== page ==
But those who have coached and played with him expect Herrington to succeed, perhaps not with flamboyance or panache, but the victories will come. He fits the mold of the classic overachiever. Always the first to arrive and last to leave, he outlasts his task, making up in determination what he lacks in inspiration.
"It may take him a little longer to go through a game film or put a lesson plan together, but Mike always completes his tasks," Scott said. "In every program, there's a beast of burden. Every time there's a new task, you dump it on him and he plods along until it's done. That was Mike."
Sweet, the former Hart coach who left for El Dorado where he now serves as athletic director, often worked on game plans at his house with Herrington at his side. But he warns that Herrington's hunger for work may undermine his effort.
"I think it will be critical for him and his staff not to move too fast," he said. "They've got to show patience and play for the whole season, not just the first few games. But Mike knows what he has to do. He's the type of person that if it takes 25 hours to do a job, he'll put the time in.
"He was there all the time at Hart. Sundays, the summer, he was always there."
Despite that workload, Herrington always has time for his players. During the season, the Herrington household is a meeting place for players, some of whom frequently attended sporting events with Mike in the off-season. Bonds formed quickly and lasted after players moved on. One of those bonds is named Jim, UCLA's sophomore quarterback who led Hart to a Southern Section championship in 1986. His friendship with the Herringtons started when he was a water boy for the Hart team as a seventh-grader.
"They're great guys and taught me a lot about football," Jim Bonds said. "Dean taught me my quick release and the fundamentals of being a quarterback. I think Mike will do a great job."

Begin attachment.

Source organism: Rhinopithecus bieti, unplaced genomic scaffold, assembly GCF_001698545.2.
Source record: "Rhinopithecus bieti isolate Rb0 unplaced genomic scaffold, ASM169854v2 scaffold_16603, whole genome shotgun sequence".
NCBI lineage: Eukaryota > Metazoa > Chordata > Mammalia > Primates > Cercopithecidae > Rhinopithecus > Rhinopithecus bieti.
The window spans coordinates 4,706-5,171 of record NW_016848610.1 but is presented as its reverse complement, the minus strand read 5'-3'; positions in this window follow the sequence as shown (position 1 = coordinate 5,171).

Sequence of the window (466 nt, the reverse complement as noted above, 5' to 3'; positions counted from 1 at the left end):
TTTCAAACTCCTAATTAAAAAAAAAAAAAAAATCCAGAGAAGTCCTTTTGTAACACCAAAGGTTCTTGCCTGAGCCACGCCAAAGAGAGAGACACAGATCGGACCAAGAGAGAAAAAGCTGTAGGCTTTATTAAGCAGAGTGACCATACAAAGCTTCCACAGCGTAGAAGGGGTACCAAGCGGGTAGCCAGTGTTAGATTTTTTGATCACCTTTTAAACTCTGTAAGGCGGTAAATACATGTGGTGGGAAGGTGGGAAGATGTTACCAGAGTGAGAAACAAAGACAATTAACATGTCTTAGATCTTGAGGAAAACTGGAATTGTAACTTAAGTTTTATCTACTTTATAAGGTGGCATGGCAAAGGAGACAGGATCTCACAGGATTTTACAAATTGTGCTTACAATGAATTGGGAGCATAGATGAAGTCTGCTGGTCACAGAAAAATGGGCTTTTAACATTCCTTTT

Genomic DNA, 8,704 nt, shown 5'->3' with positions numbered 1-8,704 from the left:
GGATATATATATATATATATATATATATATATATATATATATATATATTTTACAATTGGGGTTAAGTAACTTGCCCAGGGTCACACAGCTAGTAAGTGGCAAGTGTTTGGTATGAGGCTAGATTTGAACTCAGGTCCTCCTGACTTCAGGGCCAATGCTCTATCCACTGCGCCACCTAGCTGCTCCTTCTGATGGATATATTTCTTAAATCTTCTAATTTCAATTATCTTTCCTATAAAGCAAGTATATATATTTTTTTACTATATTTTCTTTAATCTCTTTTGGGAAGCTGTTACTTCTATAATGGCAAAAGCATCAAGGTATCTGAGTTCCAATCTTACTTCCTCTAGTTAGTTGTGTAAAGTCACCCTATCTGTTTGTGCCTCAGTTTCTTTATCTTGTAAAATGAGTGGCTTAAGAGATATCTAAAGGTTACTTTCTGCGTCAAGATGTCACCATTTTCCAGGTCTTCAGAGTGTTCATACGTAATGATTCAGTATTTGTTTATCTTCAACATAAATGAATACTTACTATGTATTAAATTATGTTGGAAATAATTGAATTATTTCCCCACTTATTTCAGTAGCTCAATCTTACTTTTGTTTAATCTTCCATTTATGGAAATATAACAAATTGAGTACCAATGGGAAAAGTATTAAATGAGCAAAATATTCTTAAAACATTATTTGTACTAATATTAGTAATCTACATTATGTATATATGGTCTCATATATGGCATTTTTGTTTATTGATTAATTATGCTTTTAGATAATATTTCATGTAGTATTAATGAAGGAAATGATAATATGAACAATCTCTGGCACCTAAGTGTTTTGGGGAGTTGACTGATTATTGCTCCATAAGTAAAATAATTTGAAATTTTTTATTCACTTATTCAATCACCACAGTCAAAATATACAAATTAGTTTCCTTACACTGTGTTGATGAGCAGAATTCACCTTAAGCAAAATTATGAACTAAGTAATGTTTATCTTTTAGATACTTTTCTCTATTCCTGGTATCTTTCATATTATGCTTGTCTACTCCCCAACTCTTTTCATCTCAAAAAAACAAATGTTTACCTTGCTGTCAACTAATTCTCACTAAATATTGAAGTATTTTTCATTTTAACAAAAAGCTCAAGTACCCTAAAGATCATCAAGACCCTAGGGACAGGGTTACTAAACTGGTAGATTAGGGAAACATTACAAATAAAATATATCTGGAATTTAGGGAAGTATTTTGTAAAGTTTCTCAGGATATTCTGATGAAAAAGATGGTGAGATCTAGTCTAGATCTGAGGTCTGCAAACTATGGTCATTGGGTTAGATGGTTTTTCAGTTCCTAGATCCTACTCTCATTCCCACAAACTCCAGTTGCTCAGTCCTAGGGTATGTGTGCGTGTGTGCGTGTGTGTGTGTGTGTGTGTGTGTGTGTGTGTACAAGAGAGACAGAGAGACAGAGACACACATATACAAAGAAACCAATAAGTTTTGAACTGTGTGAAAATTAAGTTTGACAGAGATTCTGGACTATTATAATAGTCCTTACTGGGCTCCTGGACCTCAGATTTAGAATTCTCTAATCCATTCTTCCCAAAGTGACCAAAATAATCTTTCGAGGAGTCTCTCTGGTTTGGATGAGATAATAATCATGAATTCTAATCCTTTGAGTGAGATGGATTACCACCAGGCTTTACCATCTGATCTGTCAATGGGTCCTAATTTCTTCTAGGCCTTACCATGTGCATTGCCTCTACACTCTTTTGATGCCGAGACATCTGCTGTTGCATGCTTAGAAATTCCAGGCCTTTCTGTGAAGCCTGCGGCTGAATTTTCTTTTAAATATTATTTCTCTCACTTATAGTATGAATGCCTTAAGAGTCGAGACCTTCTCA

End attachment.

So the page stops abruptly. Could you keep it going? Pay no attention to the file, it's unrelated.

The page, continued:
Agreement with that assessment comes from another Bruin, Brian Jacobs, an All-Southern Section tackle at Hart in 1986 and '87.
"I just respected him for the world," Jacobs said. "I thought he knew everything when I was at Hart. When I went to college, it turned out he was right."
Jacobs has maintained his friendship with Herrington and he spent time observing him last fall in Bellflower in Herrington's first role as head coach. The coaching was no different from the days at Hart but the players were.
Hart draws from a relatively affluent community where the good life is taken for granted. When Herrington ran Hart's summer passing-league games, the Hart players would meet on campus and caravan in their own cars to away games. When he called for a similar setup at Bellflower, the caravan consisted of just two cars.
"The kids just didn't have the cars like they did at Hart," Herrington said.
He adjusted his approach to discipline based on his players' needs. Many came from broken families and two of his players lived on their own and sandwiched practice and school around jobs.
"If you want to see something incredible you should see what he did with that team," Jacobs said. "He took guys who were just off the streets and cleaned them up and taught them discipline. I'm not sure how he did it, but just what he could do there makes you know he's a good coach."
Herrington would have preferred to skip that audition, claiming he was prepared for the job a year ago. But he refuses to dwell on the hurdles he's cleared to get the job he's sought for nearly 10 years. Instead, he points to the role he's played in helping Hart become one of the Valley-area's top programs.
"I feel like I was a main cog in Hart's transformation from an average team," he said. "But those teams were all under somebody else's name. Fortunately, now it's my turn."